What makes you laugh? I don’t find many things funny. Once upon a very long time ago, I undertook a quest to uncover why so many things people find funny are not a laughing matter to me. That is when I looked into the psychology of comedy and start understanding it better.

The Psychology of Comedy: Meanness Under the Guise of Laughter

The simple explanation of my Debbie Downer syndrome is the following: comedy, laughter, or teasing is not always benevolent.

Comedy can be hidden under:

The boundary between politics and comedy is so blurry that if you type political comedy in the Google search bar you will get a list of (all!) most popular political satire shows that are on the air today:

Political Comedy

Comedy is so powerful that it works the other way around, too: as comedians’ politics.

Apart from electing comedians directly into the political arena, and actors and reality show hosts becoming presidents, there is the pervasive trend to turn political rallies into stand up comedy shows. Capitalizing on the contagious energy of laugh, politicians use the power of the funny story to score points.  

But most of us are not here to win elections. 

If you are more interested in being kind that in winning at any cost, take a look at this Art Parasites post which does an honest job of displaying what it means to use your words freely in a social context: The Difference Between Freedom of Speech, Bullying, and Criticism. 

How to Take a Joke at Your Own Expense

I’d wish more people paid more attention to the dark side of comedy. 

Try to make myself laugh by knacking jokes at your own expense. They allow you not to take yourself too seriously when facing disempowering circumstances. It is the safest way to walk the comedy scene (because it is, in a way, a scene, now that we all use social media).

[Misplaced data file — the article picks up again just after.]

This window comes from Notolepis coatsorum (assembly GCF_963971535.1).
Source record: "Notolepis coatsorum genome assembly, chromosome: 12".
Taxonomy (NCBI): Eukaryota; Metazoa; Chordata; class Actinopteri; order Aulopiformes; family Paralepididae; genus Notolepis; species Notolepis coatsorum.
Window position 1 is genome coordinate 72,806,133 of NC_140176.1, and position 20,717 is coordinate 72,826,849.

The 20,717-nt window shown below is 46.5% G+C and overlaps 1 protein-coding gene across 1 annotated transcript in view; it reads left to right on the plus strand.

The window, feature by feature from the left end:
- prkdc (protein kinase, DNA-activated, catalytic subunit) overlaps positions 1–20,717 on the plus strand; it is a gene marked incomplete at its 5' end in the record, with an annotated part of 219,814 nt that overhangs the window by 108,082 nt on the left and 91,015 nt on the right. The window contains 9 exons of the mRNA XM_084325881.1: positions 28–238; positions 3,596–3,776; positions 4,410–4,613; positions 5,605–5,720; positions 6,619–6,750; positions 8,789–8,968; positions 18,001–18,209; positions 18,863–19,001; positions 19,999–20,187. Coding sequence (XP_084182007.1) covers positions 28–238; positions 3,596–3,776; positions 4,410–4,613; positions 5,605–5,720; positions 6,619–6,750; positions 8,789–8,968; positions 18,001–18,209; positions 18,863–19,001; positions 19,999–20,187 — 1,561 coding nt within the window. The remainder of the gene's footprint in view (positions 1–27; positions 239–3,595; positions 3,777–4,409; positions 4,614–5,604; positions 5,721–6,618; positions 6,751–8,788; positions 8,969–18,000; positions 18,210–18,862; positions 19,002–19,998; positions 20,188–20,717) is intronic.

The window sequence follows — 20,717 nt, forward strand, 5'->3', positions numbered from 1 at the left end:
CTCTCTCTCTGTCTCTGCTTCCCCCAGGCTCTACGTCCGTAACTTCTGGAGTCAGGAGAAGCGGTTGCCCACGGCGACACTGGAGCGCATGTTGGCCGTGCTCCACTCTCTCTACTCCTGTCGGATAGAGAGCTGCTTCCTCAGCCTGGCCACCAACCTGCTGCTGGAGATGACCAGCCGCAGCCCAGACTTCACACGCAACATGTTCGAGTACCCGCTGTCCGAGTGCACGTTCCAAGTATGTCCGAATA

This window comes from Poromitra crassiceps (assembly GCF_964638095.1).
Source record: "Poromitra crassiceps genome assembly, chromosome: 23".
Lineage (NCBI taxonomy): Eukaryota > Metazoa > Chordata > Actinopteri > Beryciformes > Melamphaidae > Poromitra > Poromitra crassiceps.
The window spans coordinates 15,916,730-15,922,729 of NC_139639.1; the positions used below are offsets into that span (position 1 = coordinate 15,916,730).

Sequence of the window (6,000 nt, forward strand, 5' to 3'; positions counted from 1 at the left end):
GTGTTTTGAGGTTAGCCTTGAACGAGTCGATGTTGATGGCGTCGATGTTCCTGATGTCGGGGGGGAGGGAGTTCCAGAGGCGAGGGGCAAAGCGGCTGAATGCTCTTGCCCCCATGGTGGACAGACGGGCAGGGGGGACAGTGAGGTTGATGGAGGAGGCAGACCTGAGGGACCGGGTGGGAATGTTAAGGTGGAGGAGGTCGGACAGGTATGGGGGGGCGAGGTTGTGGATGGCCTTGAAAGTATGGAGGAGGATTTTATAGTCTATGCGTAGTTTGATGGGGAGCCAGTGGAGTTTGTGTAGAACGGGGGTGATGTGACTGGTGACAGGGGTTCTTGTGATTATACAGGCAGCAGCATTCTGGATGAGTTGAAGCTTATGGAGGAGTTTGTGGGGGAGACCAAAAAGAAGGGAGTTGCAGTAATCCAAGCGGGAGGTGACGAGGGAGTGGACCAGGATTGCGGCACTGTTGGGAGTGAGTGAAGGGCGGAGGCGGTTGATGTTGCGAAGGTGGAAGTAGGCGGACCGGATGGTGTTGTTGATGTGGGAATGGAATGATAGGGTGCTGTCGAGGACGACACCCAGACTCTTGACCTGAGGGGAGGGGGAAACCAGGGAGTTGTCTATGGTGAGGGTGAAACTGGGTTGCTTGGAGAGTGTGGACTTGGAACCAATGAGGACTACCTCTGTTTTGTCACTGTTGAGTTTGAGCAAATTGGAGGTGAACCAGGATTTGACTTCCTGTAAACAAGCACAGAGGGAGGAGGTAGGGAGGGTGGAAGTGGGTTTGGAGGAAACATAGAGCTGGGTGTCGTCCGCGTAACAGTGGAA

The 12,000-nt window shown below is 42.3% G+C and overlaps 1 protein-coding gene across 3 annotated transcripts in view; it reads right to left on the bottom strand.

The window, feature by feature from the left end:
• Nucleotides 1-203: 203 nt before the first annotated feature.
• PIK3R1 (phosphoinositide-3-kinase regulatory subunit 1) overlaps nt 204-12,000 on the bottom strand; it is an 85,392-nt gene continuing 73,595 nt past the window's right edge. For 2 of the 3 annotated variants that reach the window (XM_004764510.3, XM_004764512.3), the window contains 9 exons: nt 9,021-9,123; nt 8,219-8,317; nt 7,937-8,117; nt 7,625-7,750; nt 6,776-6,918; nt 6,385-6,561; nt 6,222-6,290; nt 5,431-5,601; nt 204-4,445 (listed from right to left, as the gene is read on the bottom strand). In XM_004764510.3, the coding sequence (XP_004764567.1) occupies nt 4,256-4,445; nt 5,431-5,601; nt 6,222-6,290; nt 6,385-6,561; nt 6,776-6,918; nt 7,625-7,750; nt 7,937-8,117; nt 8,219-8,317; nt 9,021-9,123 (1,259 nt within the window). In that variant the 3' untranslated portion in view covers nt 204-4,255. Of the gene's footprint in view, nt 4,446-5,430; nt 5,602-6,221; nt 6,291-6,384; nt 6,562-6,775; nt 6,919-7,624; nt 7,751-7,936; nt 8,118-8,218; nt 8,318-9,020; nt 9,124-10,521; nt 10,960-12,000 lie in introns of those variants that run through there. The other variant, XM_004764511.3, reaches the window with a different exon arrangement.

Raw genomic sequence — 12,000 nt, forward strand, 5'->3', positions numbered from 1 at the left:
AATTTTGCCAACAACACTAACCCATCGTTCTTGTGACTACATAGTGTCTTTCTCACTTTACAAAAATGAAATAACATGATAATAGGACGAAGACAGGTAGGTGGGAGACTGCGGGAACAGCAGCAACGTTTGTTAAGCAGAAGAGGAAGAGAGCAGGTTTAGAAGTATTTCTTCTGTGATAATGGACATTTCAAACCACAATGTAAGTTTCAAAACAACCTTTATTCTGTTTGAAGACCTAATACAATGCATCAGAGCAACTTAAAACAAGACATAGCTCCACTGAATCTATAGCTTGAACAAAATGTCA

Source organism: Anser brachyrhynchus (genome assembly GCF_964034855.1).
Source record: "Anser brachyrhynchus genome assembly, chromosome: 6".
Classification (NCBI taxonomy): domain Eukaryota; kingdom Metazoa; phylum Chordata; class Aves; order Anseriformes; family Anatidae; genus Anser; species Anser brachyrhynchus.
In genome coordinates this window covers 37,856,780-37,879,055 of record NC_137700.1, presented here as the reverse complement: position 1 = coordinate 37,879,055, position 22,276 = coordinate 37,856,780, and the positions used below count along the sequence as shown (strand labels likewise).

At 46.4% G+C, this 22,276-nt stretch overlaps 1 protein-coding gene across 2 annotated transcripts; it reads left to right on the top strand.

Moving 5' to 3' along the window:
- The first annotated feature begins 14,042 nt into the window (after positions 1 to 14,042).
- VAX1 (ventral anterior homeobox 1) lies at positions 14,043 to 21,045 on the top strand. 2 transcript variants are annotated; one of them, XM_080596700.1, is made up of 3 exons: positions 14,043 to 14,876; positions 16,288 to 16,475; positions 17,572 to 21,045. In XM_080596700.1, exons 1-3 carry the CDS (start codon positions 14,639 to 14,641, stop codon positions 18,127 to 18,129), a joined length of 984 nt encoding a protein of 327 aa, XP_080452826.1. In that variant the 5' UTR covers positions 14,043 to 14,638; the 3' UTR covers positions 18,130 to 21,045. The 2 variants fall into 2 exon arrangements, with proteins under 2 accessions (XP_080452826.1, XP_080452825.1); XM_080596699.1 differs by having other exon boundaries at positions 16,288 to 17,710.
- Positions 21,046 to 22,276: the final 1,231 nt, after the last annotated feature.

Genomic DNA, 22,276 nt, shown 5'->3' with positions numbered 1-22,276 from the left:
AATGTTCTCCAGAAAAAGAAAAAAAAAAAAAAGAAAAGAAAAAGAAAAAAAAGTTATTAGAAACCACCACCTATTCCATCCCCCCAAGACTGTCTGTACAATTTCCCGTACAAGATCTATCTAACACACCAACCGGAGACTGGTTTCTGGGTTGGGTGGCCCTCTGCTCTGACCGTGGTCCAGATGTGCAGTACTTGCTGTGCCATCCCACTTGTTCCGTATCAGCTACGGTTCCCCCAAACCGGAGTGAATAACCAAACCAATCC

But beware— don’t make comedy become a defense mechanism or an escapism method from dealing with life gravitas. 

Don’t be the duty clown. Don’t be the on-call monkey. 

1. If you are on the giving end of a bad joke:

Most people will like you but you may end up wasting precious hours on making people laugh and having no capacity for self-support when things get serious. Because in life, things do get serious, sometimes devastatingly so.    

2. If you are on the receiving end of a bad joke:

Next time, when someone tells you not to make a big deal out of a joke and you feel your heart swelling from the pain or your blood boiling with anger, don’t take it softly. Say that it hurts. If the person doesn’t give a damn and evades responsibility based on freedom of speech, walk away, and never turn back. 

Of course, there is the opposite situation in which you can perpetually play the victim and make everyone around you walk on eggshells. Context matters.  

But it’s better to veer on the safe side. Avoid making people who show vulnerability hurt even more. When someone asks you gently and politely not to make fun of things that are not a joke for them, don’t dismiss their seriousness. Prefer to choose kindness instead of the insidiousness of my excessive right to comedy. 

Psychology of Comedy and the Freedom of Speech

Freedom of speech? It is a chimerical web that can only be absolute on a one-man’s island. In social networks, its intricate boundaries are revealed when we remember we cannot walk and talk around like ravaging bulls. True freedom resides on the line of the consequence that is shaped by us bumping into each other while making sure everyone gets out of the interaction unscathed. This is the most important thing you need to keep in mind about the psychology of comedy if you want to make people laugh, and not cry.

Featured Image Credit: Image by ErikaWittlieb from Pixabay 

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